The 1960s ushered in an era of change in American society. The decade saw protests, revolutionary music, a moon landing, and the first Super Bowl ever played. It’s hard to imagine professional football before the Super Bowl era. But on June 8, 1966, the NFL and AFL reached an agreement that saw the two leagues come together. The decision gave rise to one of the most iconic sporting events of all time.
What comes to mind when you think of NFL football these days? Many imagine the first Sundays in February where everyone gathers to eat wings, appreciate top-tier television advertisements, and, lest we forget, watch a little football. But before 1967, the event didn’t exist yet.
In fact, the NFL was still in the process of fending off other competing professional football leagues at the time. And the now-ubiquitous league has a long history of absorbing all of its real competition. During a merger in 1950, the NFL welcomed three teams from the All American Football Conference. The Cleveland Browns, San Francisco 49ers, and then-Baltimore Colts have been staples of the NFL ever since.
A decade later, the National Football League had another competitor. This time, it came in the form of the high-flying American Football League. The relatively young organization boasted 10 teams by the time the NFL absorbed them in 1966. Of course, it took a couple of years for the two leagues to get on the same page and be truly united.
But on January 15, 1967, 60 million people turned on their TVs to watch the NFL’s Green Bay Packers trounce the AFL’s Kansas City Chiefs 35-10. The game marked the first entry in the Super Bowl’s storied history.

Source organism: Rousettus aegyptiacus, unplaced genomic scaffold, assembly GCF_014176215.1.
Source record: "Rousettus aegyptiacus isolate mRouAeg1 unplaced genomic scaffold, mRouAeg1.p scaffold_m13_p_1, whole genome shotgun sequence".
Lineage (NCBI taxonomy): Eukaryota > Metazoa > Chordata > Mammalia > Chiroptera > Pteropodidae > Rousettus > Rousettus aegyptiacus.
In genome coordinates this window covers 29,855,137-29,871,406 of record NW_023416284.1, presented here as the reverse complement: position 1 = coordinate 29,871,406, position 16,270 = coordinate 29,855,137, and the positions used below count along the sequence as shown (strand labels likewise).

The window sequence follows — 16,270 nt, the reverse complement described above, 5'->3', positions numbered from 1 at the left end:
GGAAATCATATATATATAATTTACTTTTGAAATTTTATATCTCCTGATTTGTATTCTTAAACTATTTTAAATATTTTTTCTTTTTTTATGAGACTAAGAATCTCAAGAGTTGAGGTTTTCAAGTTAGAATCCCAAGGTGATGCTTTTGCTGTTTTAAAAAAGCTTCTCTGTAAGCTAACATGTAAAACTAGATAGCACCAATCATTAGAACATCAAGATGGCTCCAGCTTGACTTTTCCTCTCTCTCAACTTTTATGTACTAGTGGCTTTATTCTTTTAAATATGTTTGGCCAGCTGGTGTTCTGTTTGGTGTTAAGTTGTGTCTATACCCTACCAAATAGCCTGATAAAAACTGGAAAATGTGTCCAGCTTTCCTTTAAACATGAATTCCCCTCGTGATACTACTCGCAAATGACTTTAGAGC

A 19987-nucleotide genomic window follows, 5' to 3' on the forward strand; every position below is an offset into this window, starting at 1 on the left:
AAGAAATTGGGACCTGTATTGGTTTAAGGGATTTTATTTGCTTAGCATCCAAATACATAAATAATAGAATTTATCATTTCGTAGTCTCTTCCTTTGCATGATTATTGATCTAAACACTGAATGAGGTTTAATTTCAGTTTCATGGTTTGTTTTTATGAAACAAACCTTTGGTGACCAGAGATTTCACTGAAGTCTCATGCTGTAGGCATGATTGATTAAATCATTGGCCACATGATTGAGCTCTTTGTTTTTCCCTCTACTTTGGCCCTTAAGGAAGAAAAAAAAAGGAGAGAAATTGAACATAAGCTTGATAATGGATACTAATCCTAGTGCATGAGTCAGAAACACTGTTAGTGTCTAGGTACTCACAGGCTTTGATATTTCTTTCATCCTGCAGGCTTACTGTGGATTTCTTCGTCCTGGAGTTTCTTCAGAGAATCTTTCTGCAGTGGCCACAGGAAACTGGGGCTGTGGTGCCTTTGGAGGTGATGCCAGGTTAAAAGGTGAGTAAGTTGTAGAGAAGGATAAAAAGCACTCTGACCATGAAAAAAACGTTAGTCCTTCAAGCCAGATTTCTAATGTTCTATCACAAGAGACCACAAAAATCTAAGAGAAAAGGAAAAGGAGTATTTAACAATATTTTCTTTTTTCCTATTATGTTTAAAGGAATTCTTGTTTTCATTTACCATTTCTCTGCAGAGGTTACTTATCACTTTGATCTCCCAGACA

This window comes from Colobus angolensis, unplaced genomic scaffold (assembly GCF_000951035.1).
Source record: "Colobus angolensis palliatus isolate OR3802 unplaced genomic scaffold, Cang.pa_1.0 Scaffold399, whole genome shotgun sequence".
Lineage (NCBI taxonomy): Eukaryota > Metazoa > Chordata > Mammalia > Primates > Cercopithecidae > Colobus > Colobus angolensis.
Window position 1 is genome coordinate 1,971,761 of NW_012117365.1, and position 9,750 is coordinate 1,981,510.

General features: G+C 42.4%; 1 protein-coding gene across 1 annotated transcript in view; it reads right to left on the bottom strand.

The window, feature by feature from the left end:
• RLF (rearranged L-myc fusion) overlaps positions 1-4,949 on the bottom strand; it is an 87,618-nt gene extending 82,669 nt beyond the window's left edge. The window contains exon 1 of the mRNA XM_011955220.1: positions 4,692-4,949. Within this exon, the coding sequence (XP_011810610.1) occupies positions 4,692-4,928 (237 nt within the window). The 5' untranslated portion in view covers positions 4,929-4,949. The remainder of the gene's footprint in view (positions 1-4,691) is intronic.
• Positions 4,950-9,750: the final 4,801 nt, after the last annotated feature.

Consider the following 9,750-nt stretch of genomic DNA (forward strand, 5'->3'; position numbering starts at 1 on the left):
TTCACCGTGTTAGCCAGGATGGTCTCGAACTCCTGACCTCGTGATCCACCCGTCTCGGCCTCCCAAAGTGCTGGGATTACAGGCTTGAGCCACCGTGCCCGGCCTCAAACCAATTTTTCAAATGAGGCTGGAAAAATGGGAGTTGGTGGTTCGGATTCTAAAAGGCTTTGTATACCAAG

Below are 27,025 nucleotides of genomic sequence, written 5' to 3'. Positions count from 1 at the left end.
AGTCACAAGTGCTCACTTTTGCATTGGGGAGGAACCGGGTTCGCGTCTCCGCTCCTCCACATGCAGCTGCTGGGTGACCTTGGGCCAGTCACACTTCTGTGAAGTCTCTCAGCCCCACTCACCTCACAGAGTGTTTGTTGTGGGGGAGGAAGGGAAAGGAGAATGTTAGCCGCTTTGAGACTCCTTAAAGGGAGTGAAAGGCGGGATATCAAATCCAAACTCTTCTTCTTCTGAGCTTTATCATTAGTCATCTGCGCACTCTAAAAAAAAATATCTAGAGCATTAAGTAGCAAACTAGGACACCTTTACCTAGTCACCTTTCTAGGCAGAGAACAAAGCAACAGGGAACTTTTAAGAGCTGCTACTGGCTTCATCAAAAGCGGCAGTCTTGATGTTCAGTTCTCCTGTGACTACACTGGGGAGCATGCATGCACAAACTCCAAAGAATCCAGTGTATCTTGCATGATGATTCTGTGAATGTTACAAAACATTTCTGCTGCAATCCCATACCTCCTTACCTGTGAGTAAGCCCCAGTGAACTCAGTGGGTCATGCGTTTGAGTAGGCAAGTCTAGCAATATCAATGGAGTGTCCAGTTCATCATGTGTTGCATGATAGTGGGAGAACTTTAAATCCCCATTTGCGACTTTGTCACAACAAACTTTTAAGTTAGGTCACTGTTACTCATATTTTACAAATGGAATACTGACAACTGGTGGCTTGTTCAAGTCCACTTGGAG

The AFL Showed That They Could Hold Their Own A Few Years Later
Being a much smaller operation than the long-standing NFL, the AFL didn’t get very much respect in the overall talent department. Many critics didn’t think their teams could compete with the established order. And the first two Super Bowls seemed to confirm that.
But in 1969, a young quarterback by the name of “Broadway Joe” Namath and his New York Jets shook up the professional football world forever. He made a legendary prediction that has gone down in NFL history.
“I think we got a heck of a shot at winning. We’ll beat anyone in the world and I think we’re going to win next Sunday,” Namath said in a press conference the week leading up to Super Bowl III.
“I know we’re going to win. I have that attitude, I feel that way. And it’s not an overconfidence thing. It’s football sense,” he said in another.
Namath’s assurances are now referred to as “The Guarantee,” only because he went on to lead his team to the first Championship victory claimed by the AFL (now-AFC). The AFL had arrived.